US the most important, least likable country for Chinese: poll

By Liu Xin and Bai Yunyi Source:Global Times Published: 2018/12/28 21:48:39

Chinese show confidence facing rising containment

Graphic: GT

 Though China-US relations are regarded as the most important bilateral ties for China, the US was not even a front-runner, or to be more accurate, a straggler when it comes to Chinese people's pick of favorite country or the country they want to visit most.

According to a survey conducted by the Global Times' Poll Center in December, the US ranked 15th in the list of countries Chinese people like the best.

Only 3.8 percent of the surveyed said the US would be the country they most want to visit, a 10.6 percent drop compared to last year, said a report on the survey of how Chinese people view the world.

The report was based on 1,000 valid questionnaires received from residents of 10 Chinese cities.

When asked which foreign relations have the biggest influence on China, 63.5 percent of the respondents picked China-US relations, the highest percentage among all China-foreign relations.

China-Russia relations ranked second at 37.6 percent, while China-EU relations and China-Japan relations were picked by 21.7 percent and 12.7 percent of respondents respectively.

This is the 13th consecutive year that China-US relations were ranked the most important bilateral relations for China by Chinese respondents in the "Chinese see the world" survey. However, this year's number is the lowest in history, down 13 percentage points from 2017.

In contrast, the importance of China-EU relations, in the eyes of the respondents, reached the highest level since 2010 this year.

Ni Feng, deputy director of the Chinese Academy of Social Sciences' Institute of American Studies, told the Global Times that these statistics show that most Chinese still recognize the importance of China-US relations, and that the influence of the US' China policy hasn't changed.

The Chinese public's expectations of the US have declined, and they are looking in other directions to avoid risks of disputes with the US, Ni said, noting that "the rise of the importance of China-EU relations in the survey is a natural reflection of this mentality."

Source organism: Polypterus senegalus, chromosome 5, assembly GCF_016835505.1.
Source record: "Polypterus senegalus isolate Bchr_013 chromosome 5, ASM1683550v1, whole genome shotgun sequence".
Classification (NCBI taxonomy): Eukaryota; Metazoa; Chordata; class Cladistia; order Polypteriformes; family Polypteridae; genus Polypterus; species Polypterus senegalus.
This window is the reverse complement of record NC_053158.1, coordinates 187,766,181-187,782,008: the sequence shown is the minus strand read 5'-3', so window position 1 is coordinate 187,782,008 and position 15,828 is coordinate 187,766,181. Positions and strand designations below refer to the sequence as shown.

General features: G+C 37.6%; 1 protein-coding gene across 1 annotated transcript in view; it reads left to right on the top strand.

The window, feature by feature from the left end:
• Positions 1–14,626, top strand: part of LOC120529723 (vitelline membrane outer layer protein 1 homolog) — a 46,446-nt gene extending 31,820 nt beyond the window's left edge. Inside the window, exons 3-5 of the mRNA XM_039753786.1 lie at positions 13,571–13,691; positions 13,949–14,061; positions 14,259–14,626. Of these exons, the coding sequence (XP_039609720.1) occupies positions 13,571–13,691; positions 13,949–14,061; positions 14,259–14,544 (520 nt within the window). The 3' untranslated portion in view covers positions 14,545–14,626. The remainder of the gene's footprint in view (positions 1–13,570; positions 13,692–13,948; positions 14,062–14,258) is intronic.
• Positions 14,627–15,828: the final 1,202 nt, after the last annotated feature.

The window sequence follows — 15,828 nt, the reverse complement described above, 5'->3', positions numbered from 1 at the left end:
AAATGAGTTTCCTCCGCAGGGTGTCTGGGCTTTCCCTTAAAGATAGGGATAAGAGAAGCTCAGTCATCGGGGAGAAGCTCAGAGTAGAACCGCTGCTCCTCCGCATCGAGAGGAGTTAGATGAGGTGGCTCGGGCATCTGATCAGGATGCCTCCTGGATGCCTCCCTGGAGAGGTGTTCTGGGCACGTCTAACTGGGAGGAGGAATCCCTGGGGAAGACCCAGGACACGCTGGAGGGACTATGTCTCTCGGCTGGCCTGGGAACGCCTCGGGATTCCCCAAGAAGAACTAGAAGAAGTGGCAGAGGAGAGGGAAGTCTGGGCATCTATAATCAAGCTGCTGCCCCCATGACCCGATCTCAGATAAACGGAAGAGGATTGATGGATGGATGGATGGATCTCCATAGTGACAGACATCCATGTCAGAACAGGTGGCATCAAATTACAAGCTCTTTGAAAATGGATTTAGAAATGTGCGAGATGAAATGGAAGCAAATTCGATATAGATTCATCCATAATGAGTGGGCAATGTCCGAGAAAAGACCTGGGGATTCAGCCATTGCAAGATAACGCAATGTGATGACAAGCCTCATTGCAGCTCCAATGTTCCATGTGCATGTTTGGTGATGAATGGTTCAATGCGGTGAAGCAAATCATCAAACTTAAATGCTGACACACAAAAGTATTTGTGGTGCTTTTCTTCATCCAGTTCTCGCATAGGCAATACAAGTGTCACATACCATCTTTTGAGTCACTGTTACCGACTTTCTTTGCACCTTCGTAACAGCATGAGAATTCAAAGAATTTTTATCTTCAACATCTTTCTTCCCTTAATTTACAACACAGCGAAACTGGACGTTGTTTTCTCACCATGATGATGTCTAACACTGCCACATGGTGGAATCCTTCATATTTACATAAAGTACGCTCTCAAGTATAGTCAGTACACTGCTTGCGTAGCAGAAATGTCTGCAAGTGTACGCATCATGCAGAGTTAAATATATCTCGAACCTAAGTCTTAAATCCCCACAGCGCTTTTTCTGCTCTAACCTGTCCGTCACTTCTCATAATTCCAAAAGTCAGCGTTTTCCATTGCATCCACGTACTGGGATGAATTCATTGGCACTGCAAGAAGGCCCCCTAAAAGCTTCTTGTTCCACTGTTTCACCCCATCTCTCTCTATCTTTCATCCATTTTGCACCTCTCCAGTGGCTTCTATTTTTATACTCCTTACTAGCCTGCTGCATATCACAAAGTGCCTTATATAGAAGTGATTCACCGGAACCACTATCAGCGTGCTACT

In response to a question about changes of bilateral ties in 2018, 68.9 percent of the respondents believe China-US ties became strained, while 25.7 percent think there were more tensions in China-Japan ties. Nearly half of all respondents expected more strained China-US ties in 2019.

Among the top five international events that impressed the respondents most in 2018, the US was involved with two - the China-US trade friction and the meeting between President Donald Trump and North Korean leader Kim Jong-un. Nearly 60 percent of the respondents voted for the trade friction.

Graphic: GT

Beauty or the beast

Wang Yiwei, a professor from the School of International Relations of Renmin University of China, told the Global Times that the trade friction between China and the US was undoubtedly "the most shocking and hurtful" event in 2018.

Wang said that to many Chinese elites, the US is like a combination of "beauty and beast" - charming enough to attract followers, but with rebarbative and arbitrary diplomatic policies. And now the beauty seems gone forever, leaving only the beast, he said.

"China also needs to adjust its policies toward the US and toward other regions in the world," Wang said.

Asked what they think of the international political environment China faced in 2018 and if they think it posed a threat or an opportunity to China, over 80 percent of the interviewees said they think the West has the intention or has already taken steps to contain China.

Among the respondents, 45 percent think the West has taken obvious steps to contain China, up 8.2 percentage points from the results in 2017. Meanwhile, 36.7 percent think the West "has the intention to contain China but hasn't taken obvious steps," 4.8 percentage points lower than in 2017.

Although more Chinese have felt gradually obvious containment practices from the West, nearly 90 percent of respondents held a positive view toward the future.

Zhang Yiwu, a professor from Peking University, told the Global Times that every Chinese can feel the change of the complicated international environment, but they have lost no confidence.

Newspaper headline: US most impt, least likable: poll


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